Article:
Spotlight: A Message from Our CEO
Susanna K. Tisa
September 2018 marked the 10th anniversary of Lehman Brothers’ spectacular collapse that ignited the Great Financial Crisis. With the goal of steering financial companies through the rough regulatory seas ahead, I stepped off the corporate executive track to become an entrepreneur.
Now, I enrich my perspective every day meeting with client executives from large and small financial services firms. Risk management principles I have accumulated from childhood have guided my journey from corporate banker to entrepreneur, to CEO and Trusted Advisor. Five principles keep me on course today, through fair weather and foul:
Capital Sets You Free. I was not born into an affluent family. Growing up I witnessed calculated risk-taking, hard work, and the preservation of funds for opportunities and rainy days. Capital stewardship, countercyclical buffers, and risk-adjusted investment returns were concepts learned from my blue-collar parents.
Adventure Fosters Innovation. After graduate school, despite no money, no job, and no real experience, I invented my career at a tiny commercial bank. I experienced the 1980s’ Black Monday crisis (my first but not last crisis) as a thrift industry consultant, and advanced within corporate finance and treasury supporting the consumer lending and mortgage markets. I learned from industry leaders that innovation and risk management are not mutually exclusive.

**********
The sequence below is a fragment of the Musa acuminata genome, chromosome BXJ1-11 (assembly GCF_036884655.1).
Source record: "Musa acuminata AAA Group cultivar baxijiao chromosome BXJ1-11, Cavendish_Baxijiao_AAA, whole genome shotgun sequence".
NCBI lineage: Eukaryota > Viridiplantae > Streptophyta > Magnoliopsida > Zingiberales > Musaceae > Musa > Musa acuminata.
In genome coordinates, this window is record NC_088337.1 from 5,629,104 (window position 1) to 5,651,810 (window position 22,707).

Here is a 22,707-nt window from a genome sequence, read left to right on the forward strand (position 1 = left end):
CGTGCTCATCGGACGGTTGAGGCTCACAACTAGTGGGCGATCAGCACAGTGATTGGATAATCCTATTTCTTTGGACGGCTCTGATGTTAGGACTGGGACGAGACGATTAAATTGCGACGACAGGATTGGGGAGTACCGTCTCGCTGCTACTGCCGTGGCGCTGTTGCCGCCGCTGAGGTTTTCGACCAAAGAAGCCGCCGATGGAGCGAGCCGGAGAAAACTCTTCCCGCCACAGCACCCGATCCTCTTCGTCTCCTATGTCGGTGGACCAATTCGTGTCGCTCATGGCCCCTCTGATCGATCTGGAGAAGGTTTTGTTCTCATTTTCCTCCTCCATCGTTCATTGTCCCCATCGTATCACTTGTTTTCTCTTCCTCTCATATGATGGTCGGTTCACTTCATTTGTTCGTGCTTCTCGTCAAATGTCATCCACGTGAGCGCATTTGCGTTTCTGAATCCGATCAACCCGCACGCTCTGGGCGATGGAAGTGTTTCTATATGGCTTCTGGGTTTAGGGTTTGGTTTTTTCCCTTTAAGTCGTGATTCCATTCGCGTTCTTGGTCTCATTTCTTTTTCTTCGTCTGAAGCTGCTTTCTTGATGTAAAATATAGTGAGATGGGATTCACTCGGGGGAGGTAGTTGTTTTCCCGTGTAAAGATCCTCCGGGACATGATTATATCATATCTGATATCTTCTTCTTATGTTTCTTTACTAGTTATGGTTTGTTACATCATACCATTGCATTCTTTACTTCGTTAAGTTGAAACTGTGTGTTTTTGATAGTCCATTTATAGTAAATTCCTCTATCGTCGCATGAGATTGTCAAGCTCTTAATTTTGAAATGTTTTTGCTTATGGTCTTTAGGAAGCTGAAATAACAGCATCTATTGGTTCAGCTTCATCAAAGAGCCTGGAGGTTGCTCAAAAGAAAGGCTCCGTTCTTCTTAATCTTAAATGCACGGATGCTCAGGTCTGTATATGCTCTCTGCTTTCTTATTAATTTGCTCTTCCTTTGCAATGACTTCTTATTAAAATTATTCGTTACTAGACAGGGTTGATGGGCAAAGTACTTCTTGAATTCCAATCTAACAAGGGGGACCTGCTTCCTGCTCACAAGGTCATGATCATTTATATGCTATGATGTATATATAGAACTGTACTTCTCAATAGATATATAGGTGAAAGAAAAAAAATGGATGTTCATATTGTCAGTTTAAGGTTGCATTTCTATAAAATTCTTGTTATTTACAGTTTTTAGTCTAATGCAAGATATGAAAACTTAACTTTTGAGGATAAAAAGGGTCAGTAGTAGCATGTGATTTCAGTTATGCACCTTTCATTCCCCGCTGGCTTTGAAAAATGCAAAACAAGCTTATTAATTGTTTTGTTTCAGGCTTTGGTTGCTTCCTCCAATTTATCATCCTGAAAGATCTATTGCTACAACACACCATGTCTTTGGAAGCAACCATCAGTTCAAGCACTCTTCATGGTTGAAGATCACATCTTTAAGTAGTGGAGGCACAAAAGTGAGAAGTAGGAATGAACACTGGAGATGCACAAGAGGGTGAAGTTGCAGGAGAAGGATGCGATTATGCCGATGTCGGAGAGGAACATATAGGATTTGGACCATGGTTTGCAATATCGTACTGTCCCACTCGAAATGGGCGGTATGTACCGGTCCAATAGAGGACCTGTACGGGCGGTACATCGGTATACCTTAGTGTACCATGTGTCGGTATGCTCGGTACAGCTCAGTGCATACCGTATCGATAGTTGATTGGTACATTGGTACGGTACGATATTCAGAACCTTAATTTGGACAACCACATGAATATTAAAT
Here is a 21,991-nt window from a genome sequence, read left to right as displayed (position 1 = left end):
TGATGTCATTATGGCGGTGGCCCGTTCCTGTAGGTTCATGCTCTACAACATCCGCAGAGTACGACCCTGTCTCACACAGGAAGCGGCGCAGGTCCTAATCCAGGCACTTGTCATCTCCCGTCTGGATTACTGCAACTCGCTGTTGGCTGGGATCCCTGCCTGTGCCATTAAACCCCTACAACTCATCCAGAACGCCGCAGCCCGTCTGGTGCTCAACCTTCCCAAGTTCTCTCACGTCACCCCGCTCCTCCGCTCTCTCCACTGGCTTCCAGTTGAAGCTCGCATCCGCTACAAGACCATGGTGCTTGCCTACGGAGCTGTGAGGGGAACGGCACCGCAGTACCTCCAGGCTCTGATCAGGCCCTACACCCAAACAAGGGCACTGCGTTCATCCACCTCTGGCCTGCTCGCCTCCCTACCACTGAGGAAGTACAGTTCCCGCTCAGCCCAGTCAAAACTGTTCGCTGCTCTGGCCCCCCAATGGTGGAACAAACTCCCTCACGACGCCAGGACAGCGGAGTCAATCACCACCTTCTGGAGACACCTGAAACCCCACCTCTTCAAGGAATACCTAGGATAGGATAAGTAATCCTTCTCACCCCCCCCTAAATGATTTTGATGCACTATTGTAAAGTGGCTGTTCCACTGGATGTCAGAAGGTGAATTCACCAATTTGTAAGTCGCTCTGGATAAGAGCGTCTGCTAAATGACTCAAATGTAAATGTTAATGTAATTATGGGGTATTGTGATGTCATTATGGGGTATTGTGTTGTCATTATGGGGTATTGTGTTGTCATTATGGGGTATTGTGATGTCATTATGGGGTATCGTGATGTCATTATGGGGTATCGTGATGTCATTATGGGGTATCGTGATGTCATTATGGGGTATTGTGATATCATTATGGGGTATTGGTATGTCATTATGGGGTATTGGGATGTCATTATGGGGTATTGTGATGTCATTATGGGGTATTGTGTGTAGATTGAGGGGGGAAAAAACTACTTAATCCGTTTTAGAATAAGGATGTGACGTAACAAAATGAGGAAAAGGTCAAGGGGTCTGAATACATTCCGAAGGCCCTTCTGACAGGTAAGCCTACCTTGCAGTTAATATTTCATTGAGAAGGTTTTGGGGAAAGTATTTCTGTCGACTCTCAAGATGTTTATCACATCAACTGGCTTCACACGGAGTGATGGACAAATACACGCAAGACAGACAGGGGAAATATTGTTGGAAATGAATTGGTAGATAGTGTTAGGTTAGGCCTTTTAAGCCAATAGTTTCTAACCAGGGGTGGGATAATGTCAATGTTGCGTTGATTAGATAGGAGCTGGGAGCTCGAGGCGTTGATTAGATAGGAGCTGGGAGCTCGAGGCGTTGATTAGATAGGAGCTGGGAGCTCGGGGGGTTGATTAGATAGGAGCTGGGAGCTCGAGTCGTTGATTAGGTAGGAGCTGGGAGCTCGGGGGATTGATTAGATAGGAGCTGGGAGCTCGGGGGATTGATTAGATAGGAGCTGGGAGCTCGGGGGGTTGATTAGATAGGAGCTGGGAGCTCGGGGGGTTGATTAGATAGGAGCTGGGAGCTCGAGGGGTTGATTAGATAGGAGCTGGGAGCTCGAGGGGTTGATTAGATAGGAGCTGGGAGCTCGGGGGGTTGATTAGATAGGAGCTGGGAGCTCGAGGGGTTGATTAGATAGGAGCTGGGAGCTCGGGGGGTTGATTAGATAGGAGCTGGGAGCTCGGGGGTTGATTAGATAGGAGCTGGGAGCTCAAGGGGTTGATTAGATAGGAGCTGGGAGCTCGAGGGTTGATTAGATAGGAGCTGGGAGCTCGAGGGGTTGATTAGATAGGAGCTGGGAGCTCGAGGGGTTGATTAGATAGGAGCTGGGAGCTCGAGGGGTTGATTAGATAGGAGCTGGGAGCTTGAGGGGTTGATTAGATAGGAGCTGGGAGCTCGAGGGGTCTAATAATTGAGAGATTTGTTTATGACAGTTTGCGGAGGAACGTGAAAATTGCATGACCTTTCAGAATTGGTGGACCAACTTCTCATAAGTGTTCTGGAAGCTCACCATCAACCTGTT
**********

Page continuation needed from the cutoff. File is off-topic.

Go with Your Gut. By 2005, ever-so-slightly widening option-adjusted spreads on mortgage-backed bonds signalled the coming rout in financial markets. I attended a Lehman presentation designed to reassure investors that capital and liquidity were readily available and that secondary markets were well-supported by government guarantees. When the people start protesting too much about how good things are, it is time to head for the exit.
Chance Favors the Prepared Mind. Once the entrepreneurial bug bit me, I had pretty much seen it all—the good, the bad, and the ugly of financial services. Bankers were being stigmatized as “unfair, deceptive, and abusive,” whether on Wall Street or Main Street. I am very proud to be a former banker who focuses on regaining the valued trust our industry lost 10 years ago. And finally,
There Are No Wasted Experiences. Every experience is valuable. The best risk management teams have diverse backgrounds, heritages, cultures, interests, and opinions.
I know that we cannot entirely avoid risk, nor do we want to. Instead, we should actively seek it out, monitor it, and manage it. We can certainly learn from our past mistakes and put those lessons to good use.
Treliant, LLC, Compliance, Risk Management, and Strategic Advisors to the Financial Services Industry and Consumer-Oriented Businesses, brings to you New Coordinates, a quarterly newsletter offering insights and information regarding pertinent issues affecting the financial services industry. This article appeared in its entirety in the Fall 2018 issue. To subscribe to our quarterly newsletter, please Contact Us.